The Zenger Case

Tensions between the popular forces and the establishment continued to grow as New York moved into the 18th century. A case in point involved John Peter Zenger (1697-1746), a German immigrant who had come to American as an apprentice printer.

Burning of Zenger's papers

By 1735, Zenger had become the editor of the New York Weekly Journal and developed a reputation for sympathy with the popular side of public issues. In that year, Zenger was brought to trial on charges of printing false and seditious statements about colonial officials.

James Alexander was Zenger's original counsel, until he was found in contempt of court and removed from the roster of attorneys. Zenger's next lawyer was Andrew Hamilton. Hamilton put forward an defense theory that is now considered obvious but which at the time was novel. He argued that Zenger's statements, even if defamatory, were not libelous because they were true.

Despite clear instructions from the judge to the contrary, the jury found Zenger innocent of all charges. The Zenger case had far reaching impacts by promoting the idea that freedom of the press was a right. In 1765, it was cited by those protesting against the Stamp Act.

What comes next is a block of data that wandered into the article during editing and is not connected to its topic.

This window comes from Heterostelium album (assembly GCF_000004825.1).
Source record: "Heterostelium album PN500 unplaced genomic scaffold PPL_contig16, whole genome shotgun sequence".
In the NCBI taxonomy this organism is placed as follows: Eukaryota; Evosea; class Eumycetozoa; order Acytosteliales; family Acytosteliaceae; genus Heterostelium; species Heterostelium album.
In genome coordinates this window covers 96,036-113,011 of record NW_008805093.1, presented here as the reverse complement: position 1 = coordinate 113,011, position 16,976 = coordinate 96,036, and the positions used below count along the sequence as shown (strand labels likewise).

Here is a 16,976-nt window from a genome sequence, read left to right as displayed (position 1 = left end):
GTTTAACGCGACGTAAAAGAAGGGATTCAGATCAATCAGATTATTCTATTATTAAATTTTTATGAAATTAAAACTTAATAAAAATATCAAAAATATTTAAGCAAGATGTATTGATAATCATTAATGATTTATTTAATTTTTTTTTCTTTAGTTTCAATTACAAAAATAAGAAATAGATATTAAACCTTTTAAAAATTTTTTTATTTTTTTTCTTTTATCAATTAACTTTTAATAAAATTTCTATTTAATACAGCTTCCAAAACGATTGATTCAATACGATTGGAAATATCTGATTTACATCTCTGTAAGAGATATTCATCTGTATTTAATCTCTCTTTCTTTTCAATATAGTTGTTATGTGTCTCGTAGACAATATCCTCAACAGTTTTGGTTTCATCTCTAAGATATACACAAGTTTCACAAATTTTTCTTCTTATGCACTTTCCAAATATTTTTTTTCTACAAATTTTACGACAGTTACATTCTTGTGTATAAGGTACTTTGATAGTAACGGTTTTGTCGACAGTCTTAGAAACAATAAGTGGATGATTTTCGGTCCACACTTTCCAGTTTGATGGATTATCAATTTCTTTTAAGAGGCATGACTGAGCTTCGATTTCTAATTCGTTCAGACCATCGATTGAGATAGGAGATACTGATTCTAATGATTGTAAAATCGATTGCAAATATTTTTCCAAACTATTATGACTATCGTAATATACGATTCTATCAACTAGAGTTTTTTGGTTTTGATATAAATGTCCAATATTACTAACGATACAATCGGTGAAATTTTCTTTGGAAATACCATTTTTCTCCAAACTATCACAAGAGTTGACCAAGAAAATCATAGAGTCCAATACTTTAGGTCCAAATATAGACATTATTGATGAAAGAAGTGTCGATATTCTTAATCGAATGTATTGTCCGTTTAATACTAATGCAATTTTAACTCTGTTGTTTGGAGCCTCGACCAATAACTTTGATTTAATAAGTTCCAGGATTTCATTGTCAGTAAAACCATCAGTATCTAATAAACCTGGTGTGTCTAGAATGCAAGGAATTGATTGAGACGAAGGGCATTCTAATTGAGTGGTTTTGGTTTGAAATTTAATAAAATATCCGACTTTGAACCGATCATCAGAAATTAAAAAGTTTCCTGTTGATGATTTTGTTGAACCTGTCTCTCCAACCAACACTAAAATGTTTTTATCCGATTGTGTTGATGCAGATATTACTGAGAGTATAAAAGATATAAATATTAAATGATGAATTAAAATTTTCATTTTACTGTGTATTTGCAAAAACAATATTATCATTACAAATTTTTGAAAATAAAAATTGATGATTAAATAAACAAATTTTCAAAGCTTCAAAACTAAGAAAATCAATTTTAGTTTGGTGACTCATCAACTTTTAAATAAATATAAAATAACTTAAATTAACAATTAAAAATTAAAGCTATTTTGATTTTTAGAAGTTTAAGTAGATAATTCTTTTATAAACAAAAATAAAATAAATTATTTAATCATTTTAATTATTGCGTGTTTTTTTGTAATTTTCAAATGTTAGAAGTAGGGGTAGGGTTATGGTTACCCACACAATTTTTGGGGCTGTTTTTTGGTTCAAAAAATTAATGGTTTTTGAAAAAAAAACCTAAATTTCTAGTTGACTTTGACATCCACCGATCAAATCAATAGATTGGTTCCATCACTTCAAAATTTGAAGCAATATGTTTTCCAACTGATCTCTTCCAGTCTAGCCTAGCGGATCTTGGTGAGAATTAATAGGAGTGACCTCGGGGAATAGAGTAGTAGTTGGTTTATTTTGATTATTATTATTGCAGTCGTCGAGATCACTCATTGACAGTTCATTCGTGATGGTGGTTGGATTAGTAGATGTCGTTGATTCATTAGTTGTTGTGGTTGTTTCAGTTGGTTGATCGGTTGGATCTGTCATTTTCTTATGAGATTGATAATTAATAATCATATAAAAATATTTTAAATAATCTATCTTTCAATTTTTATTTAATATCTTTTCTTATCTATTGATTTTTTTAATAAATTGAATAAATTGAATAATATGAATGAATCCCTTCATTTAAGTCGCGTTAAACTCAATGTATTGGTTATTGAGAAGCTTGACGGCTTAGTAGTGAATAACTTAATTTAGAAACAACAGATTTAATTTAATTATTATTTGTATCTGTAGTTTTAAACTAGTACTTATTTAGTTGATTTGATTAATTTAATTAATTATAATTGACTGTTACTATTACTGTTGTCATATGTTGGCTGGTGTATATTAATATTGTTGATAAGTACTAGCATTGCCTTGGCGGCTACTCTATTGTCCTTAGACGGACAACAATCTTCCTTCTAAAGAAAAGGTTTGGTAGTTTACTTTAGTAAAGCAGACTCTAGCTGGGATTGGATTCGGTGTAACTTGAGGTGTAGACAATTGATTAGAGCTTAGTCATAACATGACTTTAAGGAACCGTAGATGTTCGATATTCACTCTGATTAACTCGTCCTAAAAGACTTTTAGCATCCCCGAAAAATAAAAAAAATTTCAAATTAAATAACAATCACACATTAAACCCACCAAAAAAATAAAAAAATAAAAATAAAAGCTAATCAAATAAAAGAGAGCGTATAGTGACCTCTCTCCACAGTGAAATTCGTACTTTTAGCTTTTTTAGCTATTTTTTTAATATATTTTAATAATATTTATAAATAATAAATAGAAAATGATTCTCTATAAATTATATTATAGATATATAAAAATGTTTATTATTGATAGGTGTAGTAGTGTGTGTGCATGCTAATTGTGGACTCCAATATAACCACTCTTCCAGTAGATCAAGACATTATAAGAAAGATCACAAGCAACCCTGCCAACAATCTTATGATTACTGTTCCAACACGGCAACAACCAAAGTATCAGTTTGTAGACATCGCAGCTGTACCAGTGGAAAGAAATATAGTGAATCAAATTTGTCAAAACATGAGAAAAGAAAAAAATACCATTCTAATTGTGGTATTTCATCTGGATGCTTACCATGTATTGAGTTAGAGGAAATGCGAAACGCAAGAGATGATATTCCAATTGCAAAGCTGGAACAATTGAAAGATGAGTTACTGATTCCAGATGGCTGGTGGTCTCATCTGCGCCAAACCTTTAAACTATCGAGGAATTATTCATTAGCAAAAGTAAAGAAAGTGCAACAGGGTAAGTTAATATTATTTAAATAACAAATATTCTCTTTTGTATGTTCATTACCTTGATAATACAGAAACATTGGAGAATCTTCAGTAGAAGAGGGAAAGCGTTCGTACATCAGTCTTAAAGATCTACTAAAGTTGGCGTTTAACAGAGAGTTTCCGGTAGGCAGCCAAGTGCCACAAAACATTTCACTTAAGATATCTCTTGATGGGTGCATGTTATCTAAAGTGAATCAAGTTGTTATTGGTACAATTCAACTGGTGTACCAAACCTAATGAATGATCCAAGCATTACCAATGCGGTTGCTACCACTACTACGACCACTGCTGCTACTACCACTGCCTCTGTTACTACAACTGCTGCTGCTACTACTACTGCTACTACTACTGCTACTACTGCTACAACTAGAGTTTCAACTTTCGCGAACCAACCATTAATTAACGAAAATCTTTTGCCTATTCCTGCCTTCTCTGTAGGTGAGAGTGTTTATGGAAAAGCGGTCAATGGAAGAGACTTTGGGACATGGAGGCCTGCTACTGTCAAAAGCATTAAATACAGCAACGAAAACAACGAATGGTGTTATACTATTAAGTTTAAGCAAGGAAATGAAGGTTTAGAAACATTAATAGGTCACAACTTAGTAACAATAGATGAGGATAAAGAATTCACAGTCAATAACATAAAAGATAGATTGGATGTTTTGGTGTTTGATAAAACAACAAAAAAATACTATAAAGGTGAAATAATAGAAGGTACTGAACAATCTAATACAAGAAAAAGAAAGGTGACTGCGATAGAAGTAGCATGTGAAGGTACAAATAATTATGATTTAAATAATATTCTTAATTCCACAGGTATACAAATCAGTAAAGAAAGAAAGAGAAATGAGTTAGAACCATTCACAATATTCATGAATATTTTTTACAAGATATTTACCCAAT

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Early American BookMarks - Peter Zenger and Freedom of the Press
In successfully defending Zenger in this landmark case, Hamilton established the precedent that a statement, even if defamatory, is not libelous if it can be proved, thus affirming freedom of the press in America. As CATO prophetically writes in ...

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The Mooney Case
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